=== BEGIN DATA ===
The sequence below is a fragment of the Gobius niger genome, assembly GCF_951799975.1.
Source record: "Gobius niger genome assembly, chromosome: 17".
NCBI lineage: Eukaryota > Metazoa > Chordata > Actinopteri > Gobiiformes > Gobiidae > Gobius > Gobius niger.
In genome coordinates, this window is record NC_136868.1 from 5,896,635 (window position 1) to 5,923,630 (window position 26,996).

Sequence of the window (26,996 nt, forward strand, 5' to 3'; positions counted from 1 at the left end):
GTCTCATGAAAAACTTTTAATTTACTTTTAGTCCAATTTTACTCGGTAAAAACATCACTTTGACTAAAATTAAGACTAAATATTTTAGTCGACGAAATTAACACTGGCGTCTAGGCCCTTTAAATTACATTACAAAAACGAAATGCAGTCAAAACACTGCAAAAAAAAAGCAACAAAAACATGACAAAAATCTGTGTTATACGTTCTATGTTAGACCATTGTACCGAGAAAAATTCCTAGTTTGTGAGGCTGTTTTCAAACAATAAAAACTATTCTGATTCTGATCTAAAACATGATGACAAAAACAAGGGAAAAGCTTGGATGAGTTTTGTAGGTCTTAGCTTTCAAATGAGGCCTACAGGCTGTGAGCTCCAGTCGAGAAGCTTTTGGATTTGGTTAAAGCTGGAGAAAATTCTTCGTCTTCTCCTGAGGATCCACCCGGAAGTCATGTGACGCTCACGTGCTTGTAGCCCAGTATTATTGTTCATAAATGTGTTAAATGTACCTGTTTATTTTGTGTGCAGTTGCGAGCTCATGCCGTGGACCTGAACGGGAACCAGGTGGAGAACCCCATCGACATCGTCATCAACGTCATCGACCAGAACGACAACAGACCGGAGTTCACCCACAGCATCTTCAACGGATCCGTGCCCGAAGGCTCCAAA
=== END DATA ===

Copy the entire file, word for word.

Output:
The sequence below is a fragment of the Gobius niger genome, assembly GCF_951799975.1.
Source record: "Gobius niger genome assembly, chromosome: 17".
NCBI lineage: Eukaryota > Metazoa > Chordata > Actinopteri > Gobiiformes > Gobiidae > Gobius > Gobius niger.
In genome coordinates, this window is record NC_136868.1 from 5,896,635 (window position 1) to 5,923,630 (window position 26,996).

Sequence of the window (26,996 nt, forward strand, 5' to 3'; positions counted from 1 at the left end):
GTCTCATGAAAAACTTTTAATTTACTTTTAGTCCAATTTTACTCGGTAAAAACATCACTTTGACTAAAATTAAGACTAAATATTTTAGTCGACGAAATTAACACTGGCGTCTAGGCCCTTTAAATTACATTACAAAAACGAAATGCAGTCAAAACACTGCAAAAAAAAAGCAACAAAAACATGACAAAAATCTGTGTTATACGTTCTATGTTAGACCATTGTACCGAGAAAAATTCCTAGTTTGTGAGGCTGTTTTCAAACAATAAAAACTATTCTGATTCTGATCTAAAACATGATGACAAAAACAAGGGAAAAGCTTGGATGAGTTTTGTAGGTCTTAGCTTTCAAATGAGGCCTACAGGCTGTGAGCTCCAGTCGAGAAGCTTTTGGATTTGGTTAAAGCTGGAGAAAATTCTTCGTCTTCTCCTGAGGATCCACCCGGAAGTCATGTGACGCTCACGTGCTTGTAGCCCAGTATTATTGTTCATAAATGTGTTAAATGTACCTGTTTATTTTGTGTGCAGTTGCGAGCTCATGCCGTGGACCTGAACGGGAACCAGGTGGAGAACCCCATCGACATCGTCATCAACGTCATCGACCAGAACGACAACAGACCGGAGTTCACCCACAGCATCTTCAACGGATCCGTGCCCGAAGGCTCCAAA